The Congressional Budget Office now projects President Obama’s health care law will cost $1.76 trillion over a decade, not the $940 billion the CBO estimated before it was signed into law. This number could climb even higher if the expectations of some analysts come to fruition.
According to Rea Hederman, a research fellow at the Heritage Foundation, fundamental flaws in the Patient Protection and Affordable Care Act (ACA) have emerged since it was signed into law two years ago.
“The more we’re finding out about this bill, the worse it is, because we’re finding out the costs are higher than expected, it’s covering few people, and we know that some of the big ‘pay fors’ of the bill will never take place,” Hederman said.
Updated Timeline, More Costs
Sean Riley, a legislative analyst at the American Legislative Exchange Council, said part of the reason for the increased costs is the odd timeline used originally, which hid the costs of the law.
“The original cost estimate of $940 billion was based on a ten-year projection from 2010 to 2019, even though major provisions of the law for subsidies and Medicaid expansion don’t kick in until 2014,” Riley said. “If we use CBO’s latest numbers starting in 2014, the ten-year cost through 2023 is on pace to eclipse $2 trillion and would continue to increase moving forward.”
Jeffrey Anderson, a senior fellow at the Pacific Research Institute, echoed Riley.
“The originally publicized costs for the ACA were for 2010 to 2019, even though the ACA wouldn’t really go into effect until 2014. So six years’ worth of costs were passed off as ten years’ worth of costs,” Anderson said.
“Predictably,” said Anderson, “the real 10-year costs would be much higher. Now that the CBO is looking at 2013 to 2022, the figure being publicized is $1.76 trillion. But even that’s only really counting nine years’ worth of the ACA, not ten. The ACA’s costs for its real first decade [2014 to 2023], as the CBO makes clear, would be more than $2.0 trillion—$1.753 trillion from 2014 to 2022, plus more than $265 billion in 2023—a truly colossal sum.”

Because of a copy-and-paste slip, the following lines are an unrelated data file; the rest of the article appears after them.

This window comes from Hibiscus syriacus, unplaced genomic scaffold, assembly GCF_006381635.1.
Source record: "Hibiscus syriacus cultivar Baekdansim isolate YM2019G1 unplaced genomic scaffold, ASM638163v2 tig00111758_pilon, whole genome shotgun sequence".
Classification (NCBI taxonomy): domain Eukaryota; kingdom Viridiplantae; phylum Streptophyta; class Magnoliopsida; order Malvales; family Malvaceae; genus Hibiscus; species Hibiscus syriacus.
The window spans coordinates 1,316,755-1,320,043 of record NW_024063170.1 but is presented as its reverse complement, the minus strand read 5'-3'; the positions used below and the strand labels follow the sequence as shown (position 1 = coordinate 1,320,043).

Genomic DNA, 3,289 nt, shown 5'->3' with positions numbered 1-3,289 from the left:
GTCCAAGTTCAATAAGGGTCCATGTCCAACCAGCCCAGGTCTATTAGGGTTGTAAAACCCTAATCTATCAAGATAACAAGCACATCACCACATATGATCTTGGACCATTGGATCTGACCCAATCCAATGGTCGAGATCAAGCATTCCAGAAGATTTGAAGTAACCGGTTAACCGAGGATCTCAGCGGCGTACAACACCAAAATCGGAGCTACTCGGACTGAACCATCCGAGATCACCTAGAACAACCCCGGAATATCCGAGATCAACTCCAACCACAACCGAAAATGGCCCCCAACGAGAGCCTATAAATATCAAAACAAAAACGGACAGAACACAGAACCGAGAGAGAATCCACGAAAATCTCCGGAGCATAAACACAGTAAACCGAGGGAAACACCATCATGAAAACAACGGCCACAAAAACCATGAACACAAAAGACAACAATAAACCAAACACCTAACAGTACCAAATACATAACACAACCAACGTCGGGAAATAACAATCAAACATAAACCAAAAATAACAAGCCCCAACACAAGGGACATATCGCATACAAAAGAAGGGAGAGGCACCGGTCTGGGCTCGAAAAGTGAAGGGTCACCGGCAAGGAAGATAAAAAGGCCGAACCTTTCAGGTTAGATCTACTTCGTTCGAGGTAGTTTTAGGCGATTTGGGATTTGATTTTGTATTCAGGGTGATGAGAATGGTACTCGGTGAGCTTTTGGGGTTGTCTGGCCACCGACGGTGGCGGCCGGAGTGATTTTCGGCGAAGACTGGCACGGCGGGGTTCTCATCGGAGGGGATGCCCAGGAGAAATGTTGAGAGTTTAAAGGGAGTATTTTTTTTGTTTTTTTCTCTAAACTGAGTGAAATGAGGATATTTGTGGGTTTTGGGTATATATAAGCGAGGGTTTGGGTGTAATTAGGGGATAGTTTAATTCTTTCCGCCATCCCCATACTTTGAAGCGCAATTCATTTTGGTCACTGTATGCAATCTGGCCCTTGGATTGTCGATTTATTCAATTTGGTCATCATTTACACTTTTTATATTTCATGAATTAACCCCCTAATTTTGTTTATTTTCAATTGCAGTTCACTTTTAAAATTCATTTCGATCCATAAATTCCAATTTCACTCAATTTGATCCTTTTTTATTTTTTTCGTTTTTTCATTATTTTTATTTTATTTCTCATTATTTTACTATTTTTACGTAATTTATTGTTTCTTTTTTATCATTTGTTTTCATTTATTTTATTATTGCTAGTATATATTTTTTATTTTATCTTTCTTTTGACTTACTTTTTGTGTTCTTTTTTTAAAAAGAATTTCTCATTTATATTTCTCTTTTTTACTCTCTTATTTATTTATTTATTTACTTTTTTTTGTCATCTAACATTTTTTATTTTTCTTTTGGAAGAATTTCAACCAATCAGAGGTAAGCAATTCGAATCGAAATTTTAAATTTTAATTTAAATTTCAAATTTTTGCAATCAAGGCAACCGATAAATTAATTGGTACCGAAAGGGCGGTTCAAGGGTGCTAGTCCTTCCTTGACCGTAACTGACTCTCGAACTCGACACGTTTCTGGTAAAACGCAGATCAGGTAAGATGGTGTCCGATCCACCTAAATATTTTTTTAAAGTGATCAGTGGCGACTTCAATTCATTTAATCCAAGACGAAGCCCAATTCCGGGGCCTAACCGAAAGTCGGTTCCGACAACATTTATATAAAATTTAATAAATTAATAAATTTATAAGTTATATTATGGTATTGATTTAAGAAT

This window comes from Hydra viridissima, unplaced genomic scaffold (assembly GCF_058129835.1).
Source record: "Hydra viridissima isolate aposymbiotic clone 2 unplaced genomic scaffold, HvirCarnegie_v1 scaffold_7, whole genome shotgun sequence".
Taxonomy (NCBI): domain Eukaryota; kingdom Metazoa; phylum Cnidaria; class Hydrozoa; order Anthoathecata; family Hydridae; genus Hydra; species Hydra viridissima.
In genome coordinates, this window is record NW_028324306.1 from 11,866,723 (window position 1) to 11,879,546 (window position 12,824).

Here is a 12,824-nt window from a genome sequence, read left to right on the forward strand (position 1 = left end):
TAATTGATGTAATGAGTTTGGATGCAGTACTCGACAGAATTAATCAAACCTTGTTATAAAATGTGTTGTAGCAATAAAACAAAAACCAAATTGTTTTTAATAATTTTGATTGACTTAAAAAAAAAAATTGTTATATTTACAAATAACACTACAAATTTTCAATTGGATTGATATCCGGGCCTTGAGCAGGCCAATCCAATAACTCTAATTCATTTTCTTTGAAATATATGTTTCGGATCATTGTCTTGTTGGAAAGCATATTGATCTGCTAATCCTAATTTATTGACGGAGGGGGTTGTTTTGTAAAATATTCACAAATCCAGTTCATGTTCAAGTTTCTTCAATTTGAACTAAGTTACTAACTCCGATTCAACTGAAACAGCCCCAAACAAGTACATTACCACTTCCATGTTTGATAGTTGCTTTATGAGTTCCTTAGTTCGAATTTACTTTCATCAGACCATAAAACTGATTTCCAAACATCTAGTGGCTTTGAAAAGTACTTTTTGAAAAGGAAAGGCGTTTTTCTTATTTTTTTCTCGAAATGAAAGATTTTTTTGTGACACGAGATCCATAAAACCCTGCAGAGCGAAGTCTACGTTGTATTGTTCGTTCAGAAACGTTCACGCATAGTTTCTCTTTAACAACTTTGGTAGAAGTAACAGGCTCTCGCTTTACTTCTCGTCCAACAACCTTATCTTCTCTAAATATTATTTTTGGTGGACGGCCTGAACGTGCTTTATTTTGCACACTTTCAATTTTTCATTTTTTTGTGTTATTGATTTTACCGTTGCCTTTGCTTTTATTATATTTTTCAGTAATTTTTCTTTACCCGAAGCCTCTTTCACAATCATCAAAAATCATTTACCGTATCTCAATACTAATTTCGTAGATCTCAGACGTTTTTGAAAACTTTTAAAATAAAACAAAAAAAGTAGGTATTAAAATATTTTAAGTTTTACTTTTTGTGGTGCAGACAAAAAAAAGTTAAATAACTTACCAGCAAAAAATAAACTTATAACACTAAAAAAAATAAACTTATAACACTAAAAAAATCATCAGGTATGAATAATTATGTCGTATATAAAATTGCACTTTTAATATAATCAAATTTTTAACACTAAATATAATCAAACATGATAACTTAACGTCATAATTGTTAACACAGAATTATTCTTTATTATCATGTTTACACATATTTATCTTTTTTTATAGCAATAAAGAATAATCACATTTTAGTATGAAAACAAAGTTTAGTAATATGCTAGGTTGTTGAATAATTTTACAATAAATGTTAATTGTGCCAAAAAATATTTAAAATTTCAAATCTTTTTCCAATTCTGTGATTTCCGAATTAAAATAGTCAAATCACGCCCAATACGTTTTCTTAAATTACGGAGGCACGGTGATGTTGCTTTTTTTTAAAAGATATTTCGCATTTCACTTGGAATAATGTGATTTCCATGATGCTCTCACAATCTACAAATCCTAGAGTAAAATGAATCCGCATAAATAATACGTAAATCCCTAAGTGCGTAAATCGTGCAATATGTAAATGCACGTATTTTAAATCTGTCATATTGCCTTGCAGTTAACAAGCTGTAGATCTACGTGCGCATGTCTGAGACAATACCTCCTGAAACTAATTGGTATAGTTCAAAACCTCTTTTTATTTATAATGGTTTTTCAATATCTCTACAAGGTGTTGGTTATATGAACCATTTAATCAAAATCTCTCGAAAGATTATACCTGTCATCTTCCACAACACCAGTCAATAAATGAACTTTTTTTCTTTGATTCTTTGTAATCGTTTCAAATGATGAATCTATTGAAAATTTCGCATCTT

Still an Underestimate?
Anderson says even the updated number is likely to be an underestimate.
“Even that $2.0 trillion and change,” said Anderson, “would cover only the costs of the ACA’s ‘coverage provisions,’ which mostly consist of its taxpayer-subsidized ‘exchanges’ and its massive and underreported expansion of Medicaid. As the CBO notes, the other parts of the ACA would add about another 30 percent to the ACA’s real first-decade costs.”
“So, all in all, if the ACA isn’t repealed or struck down, we’re looking at real first-decade costs in the neighborhood of $2.6 trillion according to the CBO. And as the CBO notes, the ACA would get more expensive from there,” Anderson added.
Merrill Matthews, a health policy analyst at the Institute for Policy Innovation, agrees the new number is probably an underestimate.
“Every honest economist and health policy expert knew it, and it is likely to be a very low estimate. That’s because the ACA imposes cuts on Medicare and other places that Congress is very likely to override when the time comes. In order to get the bill under a trillion dollars, the Democrats had to make assumptions that the CBO had to include in its calculations, whether anyone believed the numbers or not.”
States Have Fiscal Options
Although the Supreme Court may strike down all or part of the law, legislators who want to avoid fiscal irresponsibility still have options to help avoid unnecessary costs, says Riley.
“Policymakers in the states opposed to the law can refuse to voluntarily establish the law’s health exchanges—new bureaucracies designed to facilitate a federal takeover of health insurance regulation and distribute subsidies,” Riley said. “Because a technical error in the law only authorizes subsidies in state—not federal—exchanges, states have tremendous power and can effectively block much of the law’s spending by refusing to create an exchange.”
Updated Estimates for the Insurance Coverage Provisions of the Affordable Care Act, Congressional Budget Office: http://cbo.gov/publication/43076